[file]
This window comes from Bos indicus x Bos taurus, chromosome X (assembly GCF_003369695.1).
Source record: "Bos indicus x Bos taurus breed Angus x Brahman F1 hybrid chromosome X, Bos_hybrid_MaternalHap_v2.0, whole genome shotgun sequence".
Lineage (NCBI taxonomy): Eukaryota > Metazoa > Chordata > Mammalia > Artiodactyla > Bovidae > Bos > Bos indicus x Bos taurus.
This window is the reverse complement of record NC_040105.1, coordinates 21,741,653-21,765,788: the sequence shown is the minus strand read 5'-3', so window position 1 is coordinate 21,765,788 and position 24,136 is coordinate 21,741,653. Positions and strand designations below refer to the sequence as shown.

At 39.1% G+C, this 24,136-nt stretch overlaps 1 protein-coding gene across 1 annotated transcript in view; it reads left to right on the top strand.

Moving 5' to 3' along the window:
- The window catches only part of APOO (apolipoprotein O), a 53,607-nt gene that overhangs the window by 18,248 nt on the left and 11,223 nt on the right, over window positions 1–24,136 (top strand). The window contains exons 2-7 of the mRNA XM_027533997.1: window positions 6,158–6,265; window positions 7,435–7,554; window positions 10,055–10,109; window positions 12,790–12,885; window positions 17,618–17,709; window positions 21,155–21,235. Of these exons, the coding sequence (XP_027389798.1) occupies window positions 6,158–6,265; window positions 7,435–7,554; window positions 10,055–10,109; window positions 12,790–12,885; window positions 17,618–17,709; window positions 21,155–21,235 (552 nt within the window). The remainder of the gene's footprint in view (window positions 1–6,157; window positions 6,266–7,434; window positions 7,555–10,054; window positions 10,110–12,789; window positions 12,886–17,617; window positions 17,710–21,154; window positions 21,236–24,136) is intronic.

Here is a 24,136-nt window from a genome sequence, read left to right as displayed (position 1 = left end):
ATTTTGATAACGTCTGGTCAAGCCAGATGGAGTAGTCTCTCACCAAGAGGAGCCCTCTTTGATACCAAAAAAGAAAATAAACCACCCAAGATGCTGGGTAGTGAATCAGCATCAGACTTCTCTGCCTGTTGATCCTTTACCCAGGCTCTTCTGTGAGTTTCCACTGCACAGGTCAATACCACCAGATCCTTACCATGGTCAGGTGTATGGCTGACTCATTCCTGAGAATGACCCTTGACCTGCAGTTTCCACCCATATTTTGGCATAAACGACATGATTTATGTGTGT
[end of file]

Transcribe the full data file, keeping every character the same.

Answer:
This window comes from Bos indicus x Bos taurus, chromosome X (assembly GCF_003369695.1).
Source record: "Bos indicus x Bos taurus breed Angus x Brahman F1 hybrid chromosome X, Bos_hybrid_MaternalHap_v2.0, whole genome shotgun sequence".
Lineage (NCBI taxonomy): Eukaryota > Metazoa > Chordata > Mammalia > Artiodactyla > Bovidae > Bos > Bos indicus x Bos taurus.
This window is the reverse complement of record NC_040105.1, coordinates 21,741,653-21,765,788: the sequence shown is the minus strand read 5'-3', so window position 1 is coordinate 21,765,788 and position 24,136 is coordinate 21,741,653. Positions and strand designations below refer to the sequence as shown.

At 39.1% G+C, this 24,136-nt stretch overlaps 1 protein-coding gene across 1 annotated transcript in view; it reads left to right on the top strand.

Moving 5' to 3' along the window:
- The window catches only part of APOO (apolipoprotein O), a 53,607-nt gene that overhangs the window by 18,248 nt on the left and 11,223 nt on the right, over window positions 1–24,136 (top strand). The window contains exons 2-7 of the mRNA XM_027533997.1: window positions 6,158–6,265; window positions 7,435–7,554; window positions 10,055–10,109; window positions 12,790–12,885; window positions 17,618–17,709; window positions 21,155–21,235. Of these exons, the coding sequence (XP_027389798.1) occupies window positions 6,158–6,265; window positions 7,435–7,554; window positions 10,055–10,109; window positions 12,790–12,885; window positions 17,618–17,709; window positions 21,155–21,235 (552 nt within the window). The remainder of the gene's footprint in view (window positions 1–6,157; window positions 6,266–7,434; window positions 7,555–10,054; window positions 10,110–12,789; window positions 12,886–17,617; window positions 17,710–21,154; window positions 21,236–24,136) is intronic.

Here is a 24,136-nt window from a genome sequence, read left to right as displayed (position 1 = left end):
ATTTTGATAACGTCTGGTCAAGCCAGATGGAGTAGTCTCTCACCAAGAGGAGCCCTCTTTGATACCAAAAAAGAAAATAAACCACCCAAGATGCTGGGTAGTGAATCAGCATCAGACTTCTCTGCCTGTTGATCCTTTACCCAGGCTCTTCTGTGAGTTTCCACTGCACAGGTCAATACCACCAGATCCTTACCATGGTCAGGTGTATGGCTGACTCATTCCTGAGAATGACCCTTGACCTGCAGTTTCCACCCATATTTTGGCATAAACGACATGATTTATGTGTGT